The Institute for Justice and Democracy in Haiti (IJDH) works with grassroots groups there, in America, and the Haitian Diaspora, developing effective human rights advocacy for some of the world's most oppressed, impoverished, and long-suffering people, over 500 years and counting.
In late July, it issued a new report titled, "Our Bodies Are Still Trembling: Haitian Women's Fight Against Rape," a problem Amnesty International (AI) highlighted in March saying:
Misery and Despair Plague Haitians - by Stephen Lendman
Six months after Haiti's January 12 quake, inadequate relief has arrived, numerous accounts calling conditions hellish, unsanitary and unsafe - New York Times writer Deborah Sontag's July 10 article for one, headlined, "In Haiti, the Displaced Are Left Clinging to the Edge," saying:
Conditions around Port-au-Prince "contain a spectrum of circumstances: precarious, neglected encampments; planned tent cities (with poor sanitation); debris-strewn neighborhoods, (and only) 28,000 of the 1.5 million (or more) displaced moved into new homes," the affected areas "a tableau of life in the ruins."
Oxfam's Julie Schindall said "Everywhere I go, people ask me 'When will we get out of this camp?' " She doesn't know so can't say.
Coast Guard Fleet Slowed by Mechanical Woes During BP, Haiti Rescues
By Aaron Mehta and John Solomon | Center for Public Integrity
In the wee-morning hours after the Deepwater Horizon exploded, a Coast Guard rescue helicopter being dispatched to pluck oil rig survivors floating in the fire-engulfed waters could not launch because its hoist was broken.
The crew of the 25-year-old chopper was forced to switch to another aircraft, costing it 38 minutes at a time when the Coast Guard was trying to evacuate the wounded and search for missing workers who leapt into the Gulf Mexico to escape the fiery oil platform on the night of April 20.
Mechanical problems, like those detailed in the Coast Guard’s official incident logs for the BP accident, have been experienced repeatedly during the last two major crises that summoned the service’s famed search and rescue teams, an investigation by the Center for Public Integrity shows.
At least three Coast Guard aircraft and one cutter suffered serious mechanical problems that delayed, cut short or aborted rescue missions during the Gulf incident, the logs reveal. The Coast Guard averaged one problem for every seven rescue sorties it operated during the first three days of the oil spill crisis in April, according to logs obtained by the Center. Read more.
The Administration has requested $63 billion in FY2010 supplemental appropriations:
• $33 billion for the Department of Defense (DOD) primarily for deploying 30,000
additional troops to Afghanistan;
• $4.5 billion in war-related foreign aid to Afghanistan, Iraq, and Pakistan;
• $5.1 billion to replenish the U.S. Disaster Relief Fund administered by the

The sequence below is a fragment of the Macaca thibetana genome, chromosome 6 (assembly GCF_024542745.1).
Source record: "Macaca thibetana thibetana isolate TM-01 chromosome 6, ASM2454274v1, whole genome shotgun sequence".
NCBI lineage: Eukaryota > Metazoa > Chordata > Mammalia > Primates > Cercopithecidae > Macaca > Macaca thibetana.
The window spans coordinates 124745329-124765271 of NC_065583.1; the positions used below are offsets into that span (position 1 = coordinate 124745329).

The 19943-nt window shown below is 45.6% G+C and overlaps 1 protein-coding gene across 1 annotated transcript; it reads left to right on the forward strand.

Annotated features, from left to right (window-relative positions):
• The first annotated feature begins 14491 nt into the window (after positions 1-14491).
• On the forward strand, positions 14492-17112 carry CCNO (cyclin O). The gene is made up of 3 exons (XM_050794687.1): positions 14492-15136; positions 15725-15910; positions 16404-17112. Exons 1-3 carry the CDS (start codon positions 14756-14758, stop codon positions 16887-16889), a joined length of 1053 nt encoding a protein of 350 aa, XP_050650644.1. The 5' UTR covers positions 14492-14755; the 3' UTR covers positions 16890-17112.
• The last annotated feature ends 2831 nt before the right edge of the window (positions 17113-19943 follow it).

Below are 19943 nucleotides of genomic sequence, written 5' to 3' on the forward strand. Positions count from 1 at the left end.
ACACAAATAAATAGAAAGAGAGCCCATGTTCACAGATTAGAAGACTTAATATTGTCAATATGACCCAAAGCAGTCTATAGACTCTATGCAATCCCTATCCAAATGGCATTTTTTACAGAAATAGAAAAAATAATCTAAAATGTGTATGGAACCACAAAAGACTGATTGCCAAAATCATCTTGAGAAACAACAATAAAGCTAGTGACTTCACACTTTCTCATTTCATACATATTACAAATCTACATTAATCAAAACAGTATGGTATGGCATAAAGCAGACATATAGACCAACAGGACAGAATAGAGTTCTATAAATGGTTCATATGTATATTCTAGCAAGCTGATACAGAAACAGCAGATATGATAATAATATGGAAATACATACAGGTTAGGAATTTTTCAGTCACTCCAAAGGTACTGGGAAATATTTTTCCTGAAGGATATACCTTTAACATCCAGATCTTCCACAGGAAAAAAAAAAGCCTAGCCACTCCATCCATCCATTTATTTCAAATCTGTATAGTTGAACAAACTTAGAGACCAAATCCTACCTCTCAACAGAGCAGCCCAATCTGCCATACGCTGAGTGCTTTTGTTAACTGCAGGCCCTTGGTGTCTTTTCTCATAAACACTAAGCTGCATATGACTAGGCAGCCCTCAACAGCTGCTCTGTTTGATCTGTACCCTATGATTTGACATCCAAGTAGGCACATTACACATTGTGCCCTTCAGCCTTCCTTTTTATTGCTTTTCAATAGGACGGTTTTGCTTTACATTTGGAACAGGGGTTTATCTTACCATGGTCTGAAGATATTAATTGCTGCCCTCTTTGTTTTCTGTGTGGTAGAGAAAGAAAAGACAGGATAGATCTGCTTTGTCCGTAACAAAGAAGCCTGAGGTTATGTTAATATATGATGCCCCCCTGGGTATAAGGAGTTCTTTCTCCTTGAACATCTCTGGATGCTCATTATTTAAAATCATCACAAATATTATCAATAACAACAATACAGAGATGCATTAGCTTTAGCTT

Federal Emergency Management Agency (FEMA);
• $2.8 billion for Haiti reconstruction and foreign aid in the wake of the
• $13.4 billion to compensate veterans exposed to Agent Orange;
• $3.4 billion to settle land trust claims of American Indians in the long-standing
Cobell case; and
• $1.2 billion to settle the discrimination claims of 70,000 black farmers in the
Pigford II case.
Details here: PDF.
(Progreso Weekly Note: The following piece is further proof of the selective coverage that the mainstream media offer on the Cuba issue. As several independent analysts have frequently noted, all news that contradicts the image that the powers that be promote of Cuba as part of the “evil empire” is consciously ignored or minimized.)
At the recent UN Donor Conference on Haiti, Cuba announced a program to rebuild that country’s entire national health service. Although this was, arguably, the most ambitious and impressive ‘pledge’ of the 59 governments, regional blocs and financial institutions that made commitments, it was largely ignored by the leading U.S. media --and hence overlooked by most of the world.
The Cuban program, which is based on the highly effective system developed in that country, embraces primary, secondary and tertiary health care, and medical training. Some of the highlights of the Cuban plan are: Read more.
As I've noted before, Haiti's earthquake recovery problems were exacerbated by the economic and trade policies pushed on them by the United States. Now Bill Clinton has admitted as much:
PORT-AU-PRINCE, Haiti -- The earthquake not only smashed markets, collapsed warehouses and left more than 2.5 million people without enough to eat. It may also have shaken up the way the developing world gets food.
Decades of inexpensive imports - especially rice from the U.S. - punctuated with abundant aid in various crises have destroyed local agriculture and left impoverished countries such as Haiti unable to feed themselves.
While those policies have been criticized for years in aid worker circles, world leaders focused on fixing Haiti are admitting for the first time that loosening trade barriers has only exacerbated hunger in Haiti and elsewhere. Read more.
Two and half months post-quake, the major media mostly ignore Haiti, the calamitous conditions on the ground, and the growing desperation of millions forced to largely endure on their own - out of sight, mind, the concern of world leaders, and UN, USAID and other aid organizations diverting most of the $700 million + donated to contractors and profiteering NGOs.